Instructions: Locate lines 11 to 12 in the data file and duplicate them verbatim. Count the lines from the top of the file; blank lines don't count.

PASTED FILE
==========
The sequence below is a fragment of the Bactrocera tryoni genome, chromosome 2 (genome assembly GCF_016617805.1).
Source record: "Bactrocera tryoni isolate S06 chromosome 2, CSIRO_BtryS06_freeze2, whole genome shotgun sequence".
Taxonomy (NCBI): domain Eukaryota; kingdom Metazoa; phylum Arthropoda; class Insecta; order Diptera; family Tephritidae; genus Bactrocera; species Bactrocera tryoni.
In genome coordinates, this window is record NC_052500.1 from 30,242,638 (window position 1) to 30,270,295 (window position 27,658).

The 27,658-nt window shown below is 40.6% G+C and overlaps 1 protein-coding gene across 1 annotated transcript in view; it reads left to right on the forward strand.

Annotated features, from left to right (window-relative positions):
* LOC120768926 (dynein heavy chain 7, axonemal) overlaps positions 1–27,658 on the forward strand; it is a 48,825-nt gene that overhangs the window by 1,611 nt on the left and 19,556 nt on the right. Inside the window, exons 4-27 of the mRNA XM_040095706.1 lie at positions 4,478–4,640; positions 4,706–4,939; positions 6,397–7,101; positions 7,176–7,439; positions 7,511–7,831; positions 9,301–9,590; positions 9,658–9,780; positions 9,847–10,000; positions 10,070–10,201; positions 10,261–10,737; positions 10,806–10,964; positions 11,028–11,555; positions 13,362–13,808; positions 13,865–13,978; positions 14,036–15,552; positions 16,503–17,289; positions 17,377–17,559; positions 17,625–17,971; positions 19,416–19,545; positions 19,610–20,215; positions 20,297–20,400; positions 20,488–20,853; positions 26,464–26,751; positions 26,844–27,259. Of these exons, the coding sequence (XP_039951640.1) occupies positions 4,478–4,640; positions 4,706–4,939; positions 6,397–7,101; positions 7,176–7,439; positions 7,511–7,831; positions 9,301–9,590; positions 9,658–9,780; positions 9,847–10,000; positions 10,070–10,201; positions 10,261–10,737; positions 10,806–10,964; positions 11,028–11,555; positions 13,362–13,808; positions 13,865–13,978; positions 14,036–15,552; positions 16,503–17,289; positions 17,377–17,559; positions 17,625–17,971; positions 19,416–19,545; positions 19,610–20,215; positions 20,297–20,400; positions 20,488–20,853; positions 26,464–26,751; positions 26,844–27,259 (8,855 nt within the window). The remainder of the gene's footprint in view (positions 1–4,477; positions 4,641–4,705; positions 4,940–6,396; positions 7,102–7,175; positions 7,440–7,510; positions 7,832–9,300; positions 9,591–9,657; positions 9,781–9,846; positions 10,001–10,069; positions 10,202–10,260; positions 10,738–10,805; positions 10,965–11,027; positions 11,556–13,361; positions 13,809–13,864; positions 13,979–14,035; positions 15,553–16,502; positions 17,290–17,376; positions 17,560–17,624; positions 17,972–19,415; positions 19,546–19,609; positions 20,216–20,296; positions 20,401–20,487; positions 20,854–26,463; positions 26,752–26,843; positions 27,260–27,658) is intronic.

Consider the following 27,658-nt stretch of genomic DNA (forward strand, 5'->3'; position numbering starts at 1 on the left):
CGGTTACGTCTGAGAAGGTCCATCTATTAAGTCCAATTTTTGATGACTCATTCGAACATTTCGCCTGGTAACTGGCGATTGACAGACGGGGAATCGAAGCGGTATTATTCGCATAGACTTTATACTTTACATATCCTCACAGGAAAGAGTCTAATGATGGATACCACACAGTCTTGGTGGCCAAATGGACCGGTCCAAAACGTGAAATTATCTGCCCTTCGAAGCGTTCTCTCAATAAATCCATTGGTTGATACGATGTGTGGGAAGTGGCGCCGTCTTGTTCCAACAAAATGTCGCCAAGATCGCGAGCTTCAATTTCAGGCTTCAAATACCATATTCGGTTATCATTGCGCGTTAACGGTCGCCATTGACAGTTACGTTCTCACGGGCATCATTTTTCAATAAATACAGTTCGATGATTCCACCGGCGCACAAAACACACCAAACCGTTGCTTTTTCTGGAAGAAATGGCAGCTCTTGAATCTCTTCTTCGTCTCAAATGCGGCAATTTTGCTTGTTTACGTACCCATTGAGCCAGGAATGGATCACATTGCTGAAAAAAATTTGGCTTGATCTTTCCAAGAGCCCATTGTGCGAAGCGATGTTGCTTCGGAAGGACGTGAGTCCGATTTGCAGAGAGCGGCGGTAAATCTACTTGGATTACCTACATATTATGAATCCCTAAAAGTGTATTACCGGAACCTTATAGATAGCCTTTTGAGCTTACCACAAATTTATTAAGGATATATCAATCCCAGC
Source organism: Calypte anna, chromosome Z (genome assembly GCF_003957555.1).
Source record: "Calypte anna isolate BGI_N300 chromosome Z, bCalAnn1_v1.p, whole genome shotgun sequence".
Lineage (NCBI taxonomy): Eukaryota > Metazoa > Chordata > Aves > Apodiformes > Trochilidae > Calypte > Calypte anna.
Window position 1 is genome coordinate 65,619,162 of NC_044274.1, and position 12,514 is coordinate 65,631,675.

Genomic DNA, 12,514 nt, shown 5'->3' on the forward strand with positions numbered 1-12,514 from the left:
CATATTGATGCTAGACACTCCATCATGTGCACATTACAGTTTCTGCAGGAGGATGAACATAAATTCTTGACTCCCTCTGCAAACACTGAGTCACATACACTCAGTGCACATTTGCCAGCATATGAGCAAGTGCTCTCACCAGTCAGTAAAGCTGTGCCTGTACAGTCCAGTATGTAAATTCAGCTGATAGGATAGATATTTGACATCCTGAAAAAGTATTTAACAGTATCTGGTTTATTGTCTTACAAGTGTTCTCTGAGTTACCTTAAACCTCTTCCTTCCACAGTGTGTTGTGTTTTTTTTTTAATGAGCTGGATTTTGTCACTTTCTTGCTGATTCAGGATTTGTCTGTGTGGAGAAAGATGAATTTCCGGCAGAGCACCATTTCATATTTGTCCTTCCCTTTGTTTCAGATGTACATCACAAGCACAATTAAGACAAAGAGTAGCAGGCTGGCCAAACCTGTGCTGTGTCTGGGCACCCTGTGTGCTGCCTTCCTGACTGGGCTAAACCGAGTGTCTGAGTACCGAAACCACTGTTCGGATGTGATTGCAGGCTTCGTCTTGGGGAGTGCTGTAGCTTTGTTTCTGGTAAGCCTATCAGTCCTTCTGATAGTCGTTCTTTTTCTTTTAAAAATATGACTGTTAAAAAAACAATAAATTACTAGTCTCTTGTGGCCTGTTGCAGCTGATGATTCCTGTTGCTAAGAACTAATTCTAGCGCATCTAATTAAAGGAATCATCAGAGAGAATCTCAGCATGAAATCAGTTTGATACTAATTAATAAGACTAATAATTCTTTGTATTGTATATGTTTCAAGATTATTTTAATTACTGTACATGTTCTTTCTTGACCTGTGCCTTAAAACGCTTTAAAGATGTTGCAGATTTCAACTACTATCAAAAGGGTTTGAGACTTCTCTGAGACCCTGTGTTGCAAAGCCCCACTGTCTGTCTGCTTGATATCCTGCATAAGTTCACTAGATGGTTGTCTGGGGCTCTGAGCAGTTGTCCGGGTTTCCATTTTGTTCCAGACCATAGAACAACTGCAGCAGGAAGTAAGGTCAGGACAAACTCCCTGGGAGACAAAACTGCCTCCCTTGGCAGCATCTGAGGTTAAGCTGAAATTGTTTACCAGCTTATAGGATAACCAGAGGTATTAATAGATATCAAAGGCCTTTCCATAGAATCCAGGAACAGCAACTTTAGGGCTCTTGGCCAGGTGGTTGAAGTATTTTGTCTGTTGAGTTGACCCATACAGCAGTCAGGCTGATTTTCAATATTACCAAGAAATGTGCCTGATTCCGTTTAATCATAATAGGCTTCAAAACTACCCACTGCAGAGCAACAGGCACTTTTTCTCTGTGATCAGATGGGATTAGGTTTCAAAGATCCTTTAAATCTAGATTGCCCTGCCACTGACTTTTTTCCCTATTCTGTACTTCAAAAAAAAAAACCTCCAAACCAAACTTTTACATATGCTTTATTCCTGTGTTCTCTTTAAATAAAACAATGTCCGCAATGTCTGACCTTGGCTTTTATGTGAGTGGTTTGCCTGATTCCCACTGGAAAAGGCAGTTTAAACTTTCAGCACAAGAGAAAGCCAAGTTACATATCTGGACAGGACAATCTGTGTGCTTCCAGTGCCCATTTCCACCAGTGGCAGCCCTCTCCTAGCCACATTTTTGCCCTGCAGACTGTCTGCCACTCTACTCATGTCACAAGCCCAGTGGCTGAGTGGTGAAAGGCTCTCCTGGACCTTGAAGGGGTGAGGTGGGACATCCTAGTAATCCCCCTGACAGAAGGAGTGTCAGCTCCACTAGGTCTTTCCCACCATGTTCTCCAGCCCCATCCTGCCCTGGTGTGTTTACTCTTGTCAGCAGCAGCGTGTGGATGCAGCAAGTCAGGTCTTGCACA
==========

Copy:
Source record: "Calypte anna isolate BGI_N300 chromosome Z, bCalAnn1_v1.p, whole genome shotgun sequence".
Lineage (NCBI taxonomy): Eukaryota > Metazoa > Chordata > Aves > Apodiformes > Trochilidae > Calypte > Calypte anna.